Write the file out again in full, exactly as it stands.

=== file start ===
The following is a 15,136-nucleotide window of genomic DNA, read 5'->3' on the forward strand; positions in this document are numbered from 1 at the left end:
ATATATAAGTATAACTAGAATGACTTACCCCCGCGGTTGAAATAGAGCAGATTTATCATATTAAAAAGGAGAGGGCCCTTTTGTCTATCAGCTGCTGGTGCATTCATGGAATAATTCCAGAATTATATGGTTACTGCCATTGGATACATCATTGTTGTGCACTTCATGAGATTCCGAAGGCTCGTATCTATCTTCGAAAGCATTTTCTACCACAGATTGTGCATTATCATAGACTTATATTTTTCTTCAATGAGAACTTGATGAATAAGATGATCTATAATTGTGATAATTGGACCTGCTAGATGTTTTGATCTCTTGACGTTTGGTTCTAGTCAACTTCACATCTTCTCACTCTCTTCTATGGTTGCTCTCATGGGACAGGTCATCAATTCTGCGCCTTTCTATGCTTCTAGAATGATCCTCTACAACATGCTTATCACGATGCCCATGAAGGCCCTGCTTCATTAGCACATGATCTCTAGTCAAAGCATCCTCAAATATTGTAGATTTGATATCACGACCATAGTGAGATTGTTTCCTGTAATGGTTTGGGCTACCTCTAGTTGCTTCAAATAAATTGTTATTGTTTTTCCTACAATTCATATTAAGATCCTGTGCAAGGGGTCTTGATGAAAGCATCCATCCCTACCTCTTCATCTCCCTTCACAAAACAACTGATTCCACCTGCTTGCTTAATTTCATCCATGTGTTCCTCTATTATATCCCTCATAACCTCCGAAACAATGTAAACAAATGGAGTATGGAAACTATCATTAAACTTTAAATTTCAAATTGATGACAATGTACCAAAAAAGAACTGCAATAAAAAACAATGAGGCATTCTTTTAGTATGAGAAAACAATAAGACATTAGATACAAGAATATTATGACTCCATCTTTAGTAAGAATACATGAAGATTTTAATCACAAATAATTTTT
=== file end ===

The following is a 15,136-nucleotide window of genomic DNA, read 5'->3' on the forward strand; positions in this document are numbered from 1 at the left end:
ATATATAAGTATAACTAGAATGACTTACCCCCGCGGTTGAAATAGAGCAGATTTATCATATTAAAAAGGAGAGGGCCCTTTTGTCTATCAGCTGCTGGTGCATTCATGGAATAATTCCAGAATTATATGGTTACTGCCATTGGATACATCATTGTTGTGCACTTCATGAGATTCCGAAGGCTCGTATCTATCTTCGAAAGCATTTTCTACCACAGATTGTGCATTATCATAGACTTATATTTTTCTTCAATGAGAACTTGATGAATAAGATGATCTATAATTGTGATAATTGGACCTGCTAGATGTTTTGATCTCTTGACGTTTGGTTCTAGTCAACTTCACATCTTCTCACTCTCTTCTATGGTTGCTCTCATGGGACAGGTCATCAATTCTGCGCCTTTCTATGCTTCTAGAATGATCCTCTACAACATGCTTATCACGATGCCCATGAAGGCCCTGCTTCATTAGCACATGATCTCTAGTCAAAGCATCCTCAAATATTGTAGATTTGATATCACGACCATAGTGAGATTGTTTCCTGTAATGGTTTGGGCTACCTCTAGTTGCTTCAAATAAATTGTTATTGTTTTTCCTACAATTCATATTAAGATCCTGTGCAAGGGGTCTTGATGAAAGCATCCATCCCTACCTCTTCATCTCCCTTCACAAAACAACTGATTCCACCTGCTTGCTTAATTTCATCCATGTGTTCCTCTATTATATCCCTCATAACCTCCGAAACAATGTAAACAAATGGAGTATGGAAACTATCATTAAACTTTAAATTTCAAATTGATGACAATGTACCAAAAAAGAACTGCAATAAAAAACAATGAGGCATTCTTTTAGTATGAGAAAACAATAAGACATTAGATACAAGAATATTATGACTCCATCTTTAGTAAGAATACATGAAGATTTTAATCACAAATAATTTTT